Honesty is a central factor in an ethical workplace. Honest dealings need to occur between management and employees, between co-workers, and between the business and its customers. If any of these relationships is characterized by deception and lying, it will undermine the social health and effectiveness of the workplace.


Businesses are legally and ethically required to follow certain rules regarding workers’ rights, business activities and environmental regulations. Breaking the law is a clear contravention of the standards of an ethical workplace. Illegal activities that are found in a workplace include tax evasion, discrimination against certain groups and violation of environmental laws, such as protecting air and water. Employees who may not be responsible for these policies are ethically bound to report these situations to the proper authorities.


Disclosure is a more specific subcategory of honesty within the elements that comprise ethical behavior in a workplace. While honesty is expected in all situations, disclosure is sometimes appropriate and sometimes not. For example, business owners are not expected or required to reveal their financial details to customers. However, problems or situations that may affect or endanger employees or customers must be exposed. Some examples include automotive recalls when potentially dangerous flaws are identified; and discontinuation of products that are determined to be unhealthy.


All companies specify what acceptable behavior is, and what is not, when hiring an employee. Many even summarize expected conduct in job descriptions or during the interview process. Behavior guidelines typically address topics, such as harassment, work attire and language. Workers who don’t follow codes of conduct may receive written and verbal warnings, and ultimately be fired.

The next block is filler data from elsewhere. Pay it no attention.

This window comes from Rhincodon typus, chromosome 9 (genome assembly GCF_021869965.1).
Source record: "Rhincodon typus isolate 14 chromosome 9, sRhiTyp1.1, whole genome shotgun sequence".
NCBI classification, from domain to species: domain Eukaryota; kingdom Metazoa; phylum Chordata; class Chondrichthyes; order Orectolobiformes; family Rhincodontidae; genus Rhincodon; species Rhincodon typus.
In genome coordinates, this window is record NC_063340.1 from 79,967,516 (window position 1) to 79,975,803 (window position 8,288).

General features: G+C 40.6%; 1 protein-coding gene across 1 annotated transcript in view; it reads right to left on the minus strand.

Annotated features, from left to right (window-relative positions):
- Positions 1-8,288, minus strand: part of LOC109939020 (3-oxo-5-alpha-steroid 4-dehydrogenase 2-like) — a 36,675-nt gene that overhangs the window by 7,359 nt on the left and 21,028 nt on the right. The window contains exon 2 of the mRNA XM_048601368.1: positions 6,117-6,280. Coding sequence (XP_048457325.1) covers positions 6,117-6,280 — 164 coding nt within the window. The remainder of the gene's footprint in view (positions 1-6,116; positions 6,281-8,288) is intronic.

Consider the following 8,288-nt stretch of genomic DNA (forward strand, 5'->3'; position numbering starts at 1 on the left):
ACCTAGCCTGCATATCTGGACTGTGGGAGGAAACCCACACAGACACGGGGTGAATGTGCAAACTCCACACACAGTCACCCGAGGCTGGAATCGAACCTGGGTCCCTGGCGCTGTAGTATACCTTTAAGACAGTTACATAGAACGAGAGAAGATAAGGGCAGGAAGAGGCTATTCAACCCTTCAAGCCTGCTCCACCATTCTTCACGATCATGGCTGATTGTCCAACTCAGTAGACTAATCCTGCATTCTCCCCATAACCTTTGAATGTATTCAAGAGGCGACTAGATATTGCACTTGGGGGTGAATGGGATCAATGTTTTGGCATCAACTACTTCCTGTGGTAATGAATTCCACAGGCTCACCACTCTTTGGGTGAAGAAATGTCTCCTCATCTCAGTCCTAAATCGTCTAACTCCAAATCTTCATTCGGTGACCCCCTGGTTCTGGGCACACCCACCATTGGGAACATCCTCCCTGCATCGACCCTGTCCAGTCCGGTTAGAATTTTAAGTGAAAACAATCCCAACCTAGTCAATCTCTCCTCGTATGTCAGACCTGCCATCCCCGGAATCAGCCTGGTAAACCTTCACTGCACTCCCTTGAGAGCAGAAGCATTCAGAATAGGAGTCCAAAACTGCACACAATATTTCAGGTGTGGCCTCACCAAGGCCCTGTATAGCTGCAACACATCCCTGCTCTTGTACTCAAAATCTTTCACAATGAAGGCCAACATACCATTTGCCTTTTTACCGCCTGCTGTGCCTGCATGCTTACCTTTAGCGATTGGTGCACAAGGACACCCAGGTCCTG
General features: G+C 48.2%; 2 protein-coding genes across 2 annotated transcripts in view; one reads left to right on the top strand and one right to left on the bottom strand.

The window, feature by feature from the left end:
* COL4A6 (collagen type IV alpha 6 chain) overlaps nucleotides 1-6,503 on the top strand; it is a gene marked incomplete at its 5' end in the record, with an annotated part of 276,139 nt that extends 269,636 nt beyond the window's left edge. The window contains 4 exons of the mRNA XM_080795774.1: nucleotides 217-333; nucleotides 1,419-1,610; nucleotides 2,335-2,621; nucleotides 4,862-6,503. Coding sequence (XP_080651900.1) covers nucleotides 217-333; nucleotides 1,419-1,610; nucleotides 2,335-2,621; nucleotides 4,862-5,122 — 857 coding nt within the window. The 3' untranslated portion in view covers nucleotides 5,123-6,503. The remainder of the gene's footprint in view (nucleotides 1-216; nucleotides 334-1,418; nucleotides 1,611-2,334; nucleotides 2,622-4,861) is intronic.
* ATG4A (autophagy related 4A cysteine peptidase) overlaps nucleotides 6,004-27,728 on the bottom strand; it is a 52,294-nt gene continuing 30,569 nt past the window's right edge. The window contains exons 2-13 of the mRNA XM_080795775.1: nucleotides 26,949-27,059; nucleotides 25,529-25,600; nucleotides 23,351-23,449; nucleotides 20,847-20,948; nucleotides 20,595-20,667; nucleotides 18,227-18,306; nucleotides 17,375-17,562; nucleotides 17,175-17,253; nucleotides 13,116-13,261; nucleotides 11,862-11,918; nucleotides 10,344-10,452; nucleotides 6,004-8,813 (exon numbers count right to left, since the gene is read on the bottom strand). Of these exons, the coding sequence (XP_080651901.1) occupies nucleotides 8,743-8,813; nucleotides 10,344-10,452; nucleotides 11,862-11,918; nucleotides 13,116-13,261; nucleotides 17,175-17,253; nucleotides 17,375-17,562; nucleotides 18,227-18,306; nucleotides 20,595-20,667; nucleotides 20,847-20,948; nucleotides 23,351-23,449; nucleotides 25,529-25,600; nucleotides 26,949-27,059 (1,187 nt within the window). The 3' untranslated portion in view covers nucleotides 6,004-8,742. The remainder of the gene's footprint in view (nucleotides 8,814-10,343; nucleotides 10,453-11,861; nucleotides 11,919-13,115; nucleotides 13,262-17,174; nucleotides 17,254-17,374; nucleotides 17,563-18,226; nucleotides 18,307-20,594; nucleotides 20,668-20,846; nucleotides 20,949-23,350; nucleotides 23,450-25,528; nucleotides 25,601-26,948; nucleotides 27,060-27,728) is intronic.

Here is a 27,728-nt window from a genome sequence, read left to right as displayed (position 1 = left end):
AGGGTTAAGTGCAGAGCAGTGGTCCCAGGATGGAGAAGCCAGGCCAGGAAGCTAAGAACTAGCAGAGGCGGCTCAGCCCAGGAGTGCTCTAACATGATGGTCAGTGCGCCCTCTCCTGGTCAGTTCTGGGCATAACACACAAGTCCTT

A key component to workplace ethics and behavior is integrity, or being honest and doing the right thing at all times. For example, health care employees who work with mentally or physically challenged patients must possess a high degree of integrity, as those who manage and work primarily with money. Workers with integrity also avoid gossip and sneakiness while on the job.


Taking responsibility for your actions is another major factor when it comes to workplace ethics and behavior. That means showing up on scheduled workdays, as well as arriving on time and putting in an honest effort while on the job. Workers who exhibit accountability are honest when things go wrong, then work toward a resolution while remaining professional all the while.


A vital aspect of the workplace is working well with others. That includes everyone from peers to supervisors to customers. While not all employees will always like each other, they do need to set aside their personal or even work-related differences to reach a larger goal. In many instances, those who are not considered “team players” can face demotion or even termination. On the other hand, those who work well with others often can advance on that aspect alone, with teamwork sometimes even outweighing performance.


Ethical and behavioral guidelines in the workplace often place a high amount of importance on dedication. Although possessing the necessary skills is essential, a strong work ethic and positive attitude toward the job can carry you a long way. Plus, dedication is often viewed in the business world as “contagious,” meaning employees who give a strong effort can often inspire their co- workers to do the same.


  1. What does workplace ethics involves?
  2. What are the factors effecting ethical decisions?
  3. State the major features of workplace ethics.